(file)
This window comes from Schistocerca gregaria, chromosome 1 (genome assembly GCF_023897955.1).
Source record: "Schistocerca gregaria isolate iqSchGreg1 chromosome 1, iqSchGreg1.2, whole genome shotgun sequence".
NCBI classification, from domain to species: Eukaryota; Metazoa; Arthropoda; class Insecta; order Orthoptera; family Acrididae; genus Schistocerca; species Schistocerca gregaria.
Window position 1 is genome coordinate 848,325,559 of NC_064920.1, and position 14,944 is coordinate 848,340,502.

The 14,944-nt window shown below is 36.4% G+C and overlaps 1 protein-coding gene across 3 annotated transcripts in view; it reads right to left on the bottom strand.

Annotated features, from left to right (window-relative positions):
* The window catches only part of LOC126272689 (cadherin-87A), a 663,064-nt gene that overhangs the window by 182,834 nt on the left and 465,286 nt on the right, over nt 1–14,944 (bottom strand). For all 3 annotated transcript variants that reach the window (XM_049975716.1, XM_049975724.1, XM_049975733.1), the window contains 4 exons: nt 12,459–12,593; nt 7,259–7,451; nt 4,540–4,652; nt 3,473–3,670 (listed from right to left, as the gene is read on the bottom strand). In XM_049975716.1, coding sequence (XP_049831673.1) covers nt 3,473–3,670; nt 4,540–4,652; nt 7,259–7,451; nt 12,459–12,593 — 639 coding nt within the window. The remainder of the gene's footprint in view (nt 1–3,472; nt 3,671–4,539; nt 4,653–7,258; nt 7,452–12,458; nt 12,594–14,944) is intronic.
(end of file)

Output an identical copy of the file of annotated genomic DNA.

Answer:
This window comes from Schistocerca gregaria, chromosome 1 (genome assembly GCF_023897955.1).
Source record: "Schistocerca gregaria isolate iqSchGreg1 chromosome 1, iqSchGreg1.2, whole genome shotgun sequence".
NCBI classification, from domain to species: Eukaryota; Metazoa; Arthropoda; class Insecta; order Orthoptera; family Acrididae; genus Schistocerca; species Schistocerca gregaria.
Window position 1 is genome coordinate 848,325,559 of NC_064920.1, and position 14,944 is coordinate 848,340,502.

The 14,944-nt window shown below is 36.4% G+C and overlaps 1 protein-coding gene across 3 annotated transcripts in view; it reads right to left on the bottom strand.

Annotated features, from left to right (window-relative positions):
* The window catches only part of LOC126272689 (cadherin-87A), a 663,064-nt gene that overhangs the window by 182,834 nt on the left and 465,286 nt on the right, over nt 1–14,944 (bottom strand). For all 3 annotated transcript variants that reach the window (XM_049975716.1, XM_049975724.1, XM_049975733.1), the window contains 4 exons: nt 12,459–12,593; nt 7,259–7,451; nt 4,540–4,652; nt 3,473–3,670 (listed from right to left, as the gene is read on the bottom strand). In XM_049975716.1, coding sequence (XP_049831673.1) covers nt 3,473–3,670; nt 4,540–4,652; nt 7,259–7,451; nt 12,459–12,593 — 639 coding nt within the window. The remainder of the gene's footprint in view (nt 1–3,472; nt 3,671–4,539; nt 4,653–7,258; nt 7,452–12,458; nt 12,594–14,944) is intronic.